Friday’s freaky flower

Having now depressed my Michigan colleague with my earlier post, here’s a little lighthearted fun for the long weekend:

This photo is from Brandi at Fine Gardening.  Can you figure out (1) what it is and (2) why it looks like this?

Monday’s photo will reveal more, and we’ll discuss the second question in more detail.

Have a great holiday – enjoy yourselves!

Further decline of “public” education

“The Texas A&M University System is moving ahead with a controversial method of evaluating how much professors are worth, based on their salaries, how much research money they bring in, and how much money they generate from teaching, The Bryan-College Station Eagle reports. Under the proposal, officials will add the money generated by each professor and subtract that amount from his or her salary to get a bottom-line value for each, according to the article.”

This bodes ill for faculty like myself who have Extension appointments.  For those of you who aren’t familiar with how Extension works, Extension specialists educate citizens outside university classrooms.  But with declining state support for universities, their administrators in turn focus on income generation from grants and tuition.  Extension specialists do get grants, but for those of us in areas outside food and fiber research (which is what the USDA funds), there’s not much money available.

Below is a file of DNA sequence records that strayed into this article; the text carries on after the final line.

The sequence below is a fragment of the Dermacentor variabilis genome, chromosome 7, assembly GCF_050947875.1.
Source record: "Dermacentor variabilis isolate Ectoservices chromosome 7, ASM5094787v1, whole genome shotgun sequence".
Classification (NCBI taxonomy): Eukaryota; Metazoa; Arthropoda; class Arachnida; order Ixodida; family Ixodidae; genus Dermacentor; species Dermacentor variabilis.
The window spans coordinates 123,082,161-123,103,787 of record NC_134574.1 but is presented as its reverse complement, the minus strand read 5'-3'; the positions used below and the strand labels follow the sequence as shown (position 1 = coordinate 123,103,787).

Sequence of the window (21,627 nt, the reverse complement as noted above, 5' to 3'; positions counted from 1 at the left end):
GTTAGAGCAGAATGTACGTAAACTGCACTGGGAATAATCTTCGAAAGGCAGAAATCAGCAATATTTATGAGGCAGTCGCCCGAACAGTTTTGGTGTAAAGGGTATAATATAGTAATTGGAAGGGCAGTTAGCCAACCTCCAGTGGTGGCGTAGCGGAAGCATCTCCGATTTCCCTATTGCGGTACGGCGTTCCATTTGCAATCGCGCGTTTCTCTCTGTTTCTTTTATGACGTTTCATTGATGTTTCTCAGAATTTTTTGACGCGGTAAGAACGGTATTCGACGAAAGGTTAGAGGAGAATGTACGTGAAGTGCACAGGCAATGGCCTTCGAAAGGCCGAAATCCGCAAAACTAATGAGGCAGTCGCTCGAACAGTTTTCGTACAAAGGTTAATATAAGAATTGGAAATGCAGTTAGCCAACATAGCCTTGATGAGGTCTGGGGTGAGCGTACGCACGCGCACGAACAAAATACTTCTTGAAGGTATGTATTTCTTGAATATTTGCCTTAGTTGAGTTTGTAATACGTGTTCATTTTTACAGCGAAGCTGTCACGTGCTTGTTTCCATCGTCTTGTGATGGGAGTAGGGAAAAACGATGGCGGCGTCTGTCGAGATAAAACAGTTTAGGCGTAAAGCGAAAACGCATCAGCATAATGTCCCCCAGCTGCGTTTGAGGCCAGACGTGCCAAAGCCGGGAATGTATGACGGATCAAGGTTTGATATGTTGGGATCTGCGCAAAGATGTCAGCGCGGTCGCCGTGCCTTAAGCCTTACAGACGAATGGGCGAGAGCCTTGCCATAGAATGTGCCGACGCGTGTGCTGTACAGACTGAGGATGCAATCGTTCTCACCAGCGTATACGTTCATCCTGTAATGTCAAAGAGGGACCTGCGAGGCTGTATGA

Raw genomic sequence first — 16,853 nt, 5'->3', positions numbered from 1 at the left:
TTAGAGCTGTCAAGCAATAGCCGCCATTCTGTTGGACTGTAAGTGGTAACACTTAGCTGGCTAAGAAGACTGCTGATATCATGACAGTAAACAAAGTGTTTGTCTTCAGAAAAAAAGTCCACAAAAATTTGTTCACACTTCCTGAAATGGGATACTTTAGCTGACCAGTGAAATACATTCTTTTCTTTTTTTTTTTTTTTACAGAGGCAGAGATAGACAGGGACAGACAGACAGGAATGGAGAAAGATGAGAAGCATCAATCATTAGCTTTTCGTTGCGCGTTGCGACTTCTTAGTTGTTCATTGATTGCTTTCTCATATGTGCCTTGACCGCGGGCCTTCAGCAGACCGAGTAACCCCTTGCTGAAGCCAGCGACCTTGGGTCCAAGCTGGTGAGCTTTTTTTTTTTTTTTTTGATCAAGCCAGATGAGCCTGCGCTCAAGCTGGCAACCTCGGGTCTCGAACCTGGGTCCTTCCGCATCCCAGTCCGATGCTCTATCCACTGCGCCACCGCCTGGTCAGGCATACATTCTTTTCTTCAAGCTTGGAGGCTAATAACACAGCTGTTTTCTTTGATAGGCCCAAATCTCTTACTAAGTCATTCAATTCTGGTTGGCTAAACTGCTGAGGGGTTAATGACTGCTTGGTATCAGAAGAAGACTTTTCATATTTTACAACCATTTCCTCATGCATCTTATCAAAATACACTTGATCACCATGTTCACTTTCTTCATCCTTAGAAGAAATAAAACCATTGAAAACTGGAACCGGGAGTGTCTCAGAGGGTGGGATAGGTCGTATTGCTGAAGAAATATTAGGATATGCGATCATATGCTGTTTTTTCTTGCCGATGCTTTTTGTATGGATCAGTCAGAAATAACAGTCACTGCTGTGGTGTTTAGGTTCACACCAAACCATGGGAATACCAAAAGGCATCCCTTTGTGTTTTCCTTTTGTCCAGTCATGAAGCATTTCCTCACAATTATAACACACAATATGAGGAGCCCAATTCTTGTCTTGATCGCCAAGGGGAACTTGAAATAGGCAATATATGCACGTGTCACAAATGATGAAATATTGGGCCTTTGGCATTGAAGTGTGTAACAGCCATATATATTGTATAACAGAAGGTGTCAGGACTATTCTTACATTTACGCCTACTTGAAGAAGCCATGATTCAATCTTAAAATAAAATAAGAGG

Bottom line?  According to this model I’m not just worth nothing – I’m worth less than nothing.  I’m not worried about my job (I have tenure after all), but for the direction that outreach education is heading.  What will happen is that Extension specialists will be pushed back into classroom teaching, leaving no time for educating the rest of the state citizens.  Outreach education will become little more than an afterthought.

The ironic thing about this trend is that Extension is one of the biggest bargains states get from their land grant universities.  Extension education includes Master Gardeners as well as other programs tailored to local state and county needs.

It’s sad that Texas A&M puts so little value on outreach education.  What’s even sadder is that this economic approach will undoubtedly be adopted by other state universities.

My Long Suffering Basil

Sometimes I am not such a good garden professor.  That’s because, when I get home, I sometimes (OK — often) don’t give my plants the attention they need.  It’s also because, when we leave for vacation, I often forget to tell whoever is watching the animals to keep their eyes on the plants too.  Now, really, you would think that someone who saw a plant on the back porch in full wilt would think “Hey, Maybe I should water that!”  But still, I blame myself for not spelling it out.